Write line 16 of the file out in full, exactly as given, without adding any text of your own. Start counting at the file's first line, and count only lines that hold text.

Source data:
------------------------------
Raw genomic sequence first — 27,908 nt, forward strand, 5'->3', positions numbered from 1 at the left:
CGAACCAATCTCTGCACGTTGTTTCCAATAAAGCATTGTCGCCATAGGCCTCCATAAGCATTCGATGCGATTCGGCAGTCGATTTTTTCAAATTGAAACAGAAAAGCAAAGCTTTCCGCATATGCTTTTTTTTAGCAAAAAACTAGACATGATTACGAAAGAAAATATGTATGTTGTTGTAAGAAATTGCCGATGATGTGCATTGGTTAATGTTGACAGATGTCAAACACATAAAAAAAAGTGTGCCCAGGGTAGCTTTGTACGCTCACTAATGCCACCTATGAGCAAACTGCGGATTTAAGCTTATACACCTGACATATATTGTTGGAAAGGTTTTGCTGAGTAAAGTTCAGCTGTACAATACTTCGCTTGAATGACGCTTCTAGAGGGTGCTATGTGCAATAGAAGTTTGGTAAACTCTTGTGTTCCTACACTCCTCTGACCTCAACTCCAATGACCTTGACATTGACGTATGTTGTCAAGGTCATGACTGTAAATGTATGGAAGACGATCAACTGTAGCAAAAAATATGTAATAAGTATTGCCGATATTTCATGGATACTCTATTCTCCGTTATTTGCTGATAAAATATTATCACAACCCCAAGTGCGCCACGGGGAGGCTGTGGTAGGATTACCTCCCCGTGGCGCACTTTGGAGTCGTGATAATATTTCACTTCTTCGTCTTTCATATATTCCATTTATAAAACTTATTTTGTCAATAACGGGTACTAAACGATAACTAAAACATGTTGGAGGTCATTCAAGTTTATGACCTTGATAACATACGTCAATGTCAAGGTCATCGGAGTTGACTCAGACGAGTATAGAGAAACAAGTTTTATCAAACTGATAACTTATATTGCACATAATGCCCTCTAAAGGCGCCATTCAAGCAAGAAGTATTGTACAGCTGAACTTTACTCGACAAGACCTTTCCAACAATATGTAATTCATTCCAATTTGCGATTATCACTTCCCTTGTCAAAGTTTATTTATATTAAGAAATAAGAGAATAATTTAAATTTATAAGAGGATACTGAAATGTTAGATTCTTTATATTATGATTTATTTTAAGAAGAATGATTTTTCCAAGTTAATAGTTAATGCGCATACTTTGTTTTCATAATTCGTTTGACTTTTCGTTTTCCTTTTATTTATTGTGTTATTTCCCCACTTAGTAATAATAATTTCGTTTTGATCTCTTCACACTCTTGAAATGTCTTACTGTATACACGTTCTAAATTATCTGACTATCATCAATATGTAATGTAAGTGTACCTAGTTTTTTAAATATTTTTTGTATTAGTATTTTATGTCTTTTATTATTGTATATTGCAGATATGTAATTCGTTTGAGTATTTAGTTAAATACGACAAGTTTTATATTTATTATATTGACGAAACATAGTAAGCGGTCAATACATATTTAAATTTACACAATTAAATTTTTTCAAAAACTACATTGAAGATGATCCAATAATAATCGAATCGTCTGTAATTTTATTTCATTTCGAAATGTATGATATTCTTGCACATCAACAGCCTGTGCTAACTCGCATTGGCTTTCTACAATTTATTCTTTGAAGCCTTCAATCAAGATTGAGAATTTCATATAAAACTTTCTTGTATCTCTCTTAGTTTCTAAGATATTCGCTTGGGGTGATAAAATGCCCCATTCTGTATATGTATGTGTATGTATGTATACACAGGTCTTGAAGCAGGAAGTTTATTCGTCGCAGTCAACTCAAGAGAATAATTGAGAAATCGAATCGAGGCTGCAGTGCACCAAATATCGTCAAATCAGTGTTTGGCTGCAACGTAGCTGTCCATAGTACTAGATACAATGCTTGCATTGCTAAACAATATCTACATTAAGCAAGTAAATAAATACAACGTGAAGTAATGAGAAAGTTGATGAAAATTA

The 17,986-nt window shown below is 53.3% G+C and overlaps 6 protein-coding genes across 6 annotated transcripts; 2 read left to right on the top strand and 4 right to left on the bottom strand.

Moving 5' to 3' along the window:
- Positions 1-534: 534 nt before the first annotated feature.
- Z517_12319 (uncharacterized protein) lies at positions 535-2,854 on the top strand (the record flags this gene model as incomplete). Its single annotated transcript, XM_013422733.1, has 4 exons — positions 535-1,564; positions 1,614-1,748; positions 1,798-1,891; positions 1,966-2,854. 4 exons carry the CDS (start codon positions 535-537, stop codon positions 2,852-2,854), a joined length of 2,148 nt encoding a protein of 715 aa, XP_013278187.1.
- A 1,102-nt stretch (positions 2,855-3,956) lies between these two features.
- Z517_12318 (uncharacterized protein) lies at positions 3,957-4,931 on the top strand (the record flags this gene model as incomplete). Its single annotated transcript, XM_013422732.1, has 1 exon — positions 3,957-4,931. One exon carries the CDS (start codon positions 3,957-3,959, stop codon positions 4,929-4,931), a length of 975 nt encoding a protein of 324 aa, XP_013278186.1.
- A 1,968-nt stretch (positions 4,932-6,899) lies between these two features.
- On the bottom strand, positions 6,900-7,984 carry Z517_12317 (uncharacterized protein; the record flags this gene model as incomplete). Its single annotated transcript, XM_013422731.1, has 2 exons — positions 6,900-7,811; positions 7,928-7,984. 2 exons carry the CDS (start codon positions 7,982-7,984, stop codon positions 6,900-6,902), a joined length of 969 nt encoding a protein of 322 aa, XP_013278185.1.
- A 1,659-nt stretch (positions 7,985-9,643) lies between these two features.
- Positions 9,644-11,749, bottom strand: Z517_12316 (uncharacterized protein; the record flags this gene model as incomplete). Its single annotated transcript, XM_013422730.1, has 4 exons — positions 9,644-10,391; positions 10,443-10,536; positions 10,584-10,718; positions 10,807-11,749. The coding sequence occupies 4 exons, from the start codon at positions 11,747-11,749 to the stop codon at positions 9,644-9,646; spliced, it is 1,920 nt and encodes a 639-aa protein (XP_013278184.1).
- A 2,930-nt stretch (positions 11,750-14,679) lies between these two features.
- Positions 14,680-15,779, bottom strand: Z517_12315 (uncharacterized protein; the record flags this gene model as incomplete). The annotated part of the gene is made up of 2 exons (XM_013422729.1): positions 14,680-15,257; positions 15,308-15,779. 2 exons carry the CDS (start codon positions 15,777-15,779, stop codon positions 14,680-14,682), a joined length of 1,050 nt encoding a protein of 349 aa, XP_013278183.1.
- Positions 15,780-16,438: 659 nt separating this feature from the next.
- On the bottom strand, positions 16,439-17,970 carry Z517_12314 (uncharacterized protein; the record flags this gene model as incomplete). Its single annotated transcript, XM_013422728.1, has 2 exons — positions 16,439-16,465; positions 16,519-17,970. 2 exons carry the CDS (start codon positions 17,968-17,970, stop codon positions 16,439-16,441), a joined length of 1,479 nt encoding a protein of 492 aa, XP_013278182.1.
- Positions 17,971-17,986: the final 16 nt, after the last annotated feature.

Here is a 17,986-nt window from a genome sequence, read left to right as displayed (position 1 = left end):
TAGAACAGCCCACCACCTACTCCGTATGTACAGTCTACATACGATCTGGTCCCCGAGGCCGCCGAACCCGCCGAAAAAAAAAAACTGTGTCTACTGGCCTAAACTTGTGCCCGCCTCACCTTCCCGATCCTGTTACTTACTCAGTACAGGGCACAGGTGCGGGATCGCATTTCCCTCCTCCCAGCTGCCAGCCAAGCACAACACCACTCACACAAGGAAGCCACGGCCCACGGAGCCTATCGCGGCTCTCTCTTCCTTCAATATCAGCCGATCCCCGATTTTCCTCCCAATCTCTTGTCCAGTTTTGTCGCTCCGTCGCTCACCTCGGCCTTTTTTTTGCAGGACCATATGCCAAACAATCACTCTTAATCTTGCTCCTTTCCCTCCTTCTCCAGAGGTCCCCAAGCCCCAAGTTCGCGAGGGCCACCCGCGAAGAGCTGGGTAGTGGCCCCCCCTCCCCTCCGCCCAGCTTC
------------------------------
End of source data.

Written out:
- On the bottom strand, positions 16,439-17,970 carry Z517_12314 (uncharacterized protein; the record flags this gene model as incomplete). Its single annotated transcript, XM_013422728.1, has 2 exons — positions 16,439-16,465; positions 16,519-17,970. 2 exons carry the CDS (start codon positions 17,968-17,970, stop codon positions 16,439-16,441), a joined length of 1,479 nt encoding a protein of 492 aa, XP_013278182.1.